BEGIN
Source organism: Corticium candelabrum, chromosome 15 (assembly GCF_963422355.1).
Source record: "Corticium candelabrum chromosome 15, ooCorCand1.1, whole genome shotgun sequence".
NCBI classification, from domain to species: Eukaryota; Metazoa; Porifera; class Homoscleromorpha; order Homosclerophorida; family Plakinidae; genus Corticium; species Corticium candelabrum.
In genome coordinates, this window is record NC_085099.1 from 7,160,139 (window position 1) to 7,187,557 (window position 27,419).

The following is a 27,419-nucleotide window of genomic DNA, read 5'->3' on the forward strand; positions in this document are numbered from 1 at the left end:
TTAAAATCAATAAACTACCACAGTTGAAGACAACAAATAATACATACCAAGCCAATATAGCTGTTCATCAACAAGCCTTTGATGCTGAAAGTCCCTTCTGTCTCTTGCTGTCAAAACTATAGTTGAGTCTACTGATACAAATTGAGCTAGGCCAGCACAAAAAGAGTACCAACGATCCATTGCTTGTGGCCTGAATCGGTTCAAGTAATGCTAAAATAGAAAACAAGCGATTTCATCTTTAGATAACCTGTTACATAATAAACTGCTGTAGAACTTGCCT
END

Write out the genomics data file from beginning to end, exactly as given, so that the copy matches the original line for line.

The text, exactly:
Source organism: Corticium candelabrum, chromosome 15 (assembly GCF_963422355.1).
Source record: "Corticium candelabrum chromosome 15, ooCorCand1.1, whole genome shotgun sequence".
NCBI classification, from domain to species: Eukaryota; Metazoa; Porifera; class Homoscleromorpha; order Homosclerophorida; family Plakinidae; genus Corticium; species Corticium candelabrum.
In genome coordinates, this window is record NC_085099.1 from 7,160,139 (window position 1) to 7,187,557 (window position 27,419).

The following is a 27,419-nucleotide window of genomic DNA, read 5'->3' on the forward strand; positions in this document are numbered from 1 at the left end:
TTAAAATCAATAAACTACCACAGTTGAAGACAACAAATAATACATACCAAGCCAATATAGCTGTTCATCAACAAGCCTTTGATGCTGAAAGTCCCTTCTGTCTCTTGCTGTCAAAACTATAGTTGAGTCTACTGATACAAATTGAGCTAGGCCAGCACAAAAAGAGTACCAACGATCCATTGCTTGTGGCCTGAATCGGTTCAAGTAATGCTAAAATAGAAAACAAGCGATTTCATCTTTAGATAACCTGTTACATAATAAACTGCTGTAGAACTTGCCT